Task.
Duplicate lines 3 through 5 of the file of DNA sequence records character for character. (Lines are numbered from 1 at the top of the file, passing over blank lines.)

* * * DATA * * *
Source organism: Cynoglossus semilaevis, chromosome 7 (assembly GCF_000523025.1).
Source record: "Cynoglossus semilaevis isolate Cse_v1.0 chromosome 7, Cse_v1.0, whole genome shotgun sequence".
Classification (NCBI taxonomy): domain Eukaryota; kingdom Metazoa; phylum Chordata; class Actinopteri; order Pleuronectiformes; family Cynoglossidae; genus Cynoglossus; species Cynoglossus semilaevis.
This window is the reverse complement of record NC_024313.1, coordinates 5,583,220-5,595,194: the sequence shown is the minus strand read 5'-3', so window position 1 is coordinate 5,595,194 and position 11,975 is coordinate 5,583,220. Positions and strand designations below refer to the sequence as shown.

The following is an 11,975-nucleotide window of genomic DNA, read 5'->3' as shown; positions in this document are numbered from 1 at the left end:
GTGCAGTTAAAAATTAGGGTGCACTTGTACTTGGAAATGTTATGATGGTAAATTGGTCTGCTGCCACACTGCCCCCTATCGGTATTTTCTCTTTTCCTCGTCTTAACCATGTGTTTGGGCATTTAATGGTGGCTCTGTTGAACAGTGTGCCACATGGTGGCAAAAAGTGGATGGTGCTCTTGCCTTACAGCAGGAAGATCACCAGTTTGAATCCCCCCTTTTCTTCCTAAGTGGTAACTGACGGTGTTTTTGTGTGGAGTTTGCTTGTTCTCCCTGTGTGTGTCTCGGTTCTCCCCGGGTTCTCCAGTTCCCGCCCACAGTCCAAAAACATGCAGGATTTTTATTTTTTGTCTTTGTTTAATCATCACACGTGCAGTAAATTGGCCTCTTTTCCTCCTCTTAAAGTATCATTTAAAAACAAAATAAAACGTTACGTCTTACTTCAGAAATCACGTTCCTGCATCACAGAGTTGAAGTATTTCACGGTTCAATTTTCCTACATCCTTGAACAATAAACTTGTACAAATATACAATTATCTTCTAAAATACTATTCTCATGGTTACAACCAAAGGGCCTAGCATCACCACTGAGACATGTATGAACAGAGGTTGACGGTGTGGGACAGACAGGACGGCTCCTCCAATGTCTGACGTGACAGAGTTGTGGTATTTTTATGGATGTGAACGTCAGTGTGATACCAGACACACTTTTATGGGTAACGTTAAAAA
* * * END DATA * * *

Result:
Classification (NCBI taxonomy): domain Eukaryota; kingdom Metazoa; phylum Chordata; class Actinopteri; order Pleuronectiformes; family Cynoglossidae; genus Cynoglossus; species Cynoglossus semilaevis.
This window is the reverse complement of record NC_024313.1, coordinates 5,583,220-5,595,194: the sequence shown is the minus strand read 5'-3', so window position 1 is coordinate 5,595,194 and position 11,975 is coordinate 5,583,220. Positions and strand designations below refer to the sequence as shown.

The following is an 11,975-nucleotide window of genomic DNA, read 5'->3' as shown; positions in this document are numbered from 1 at the left end: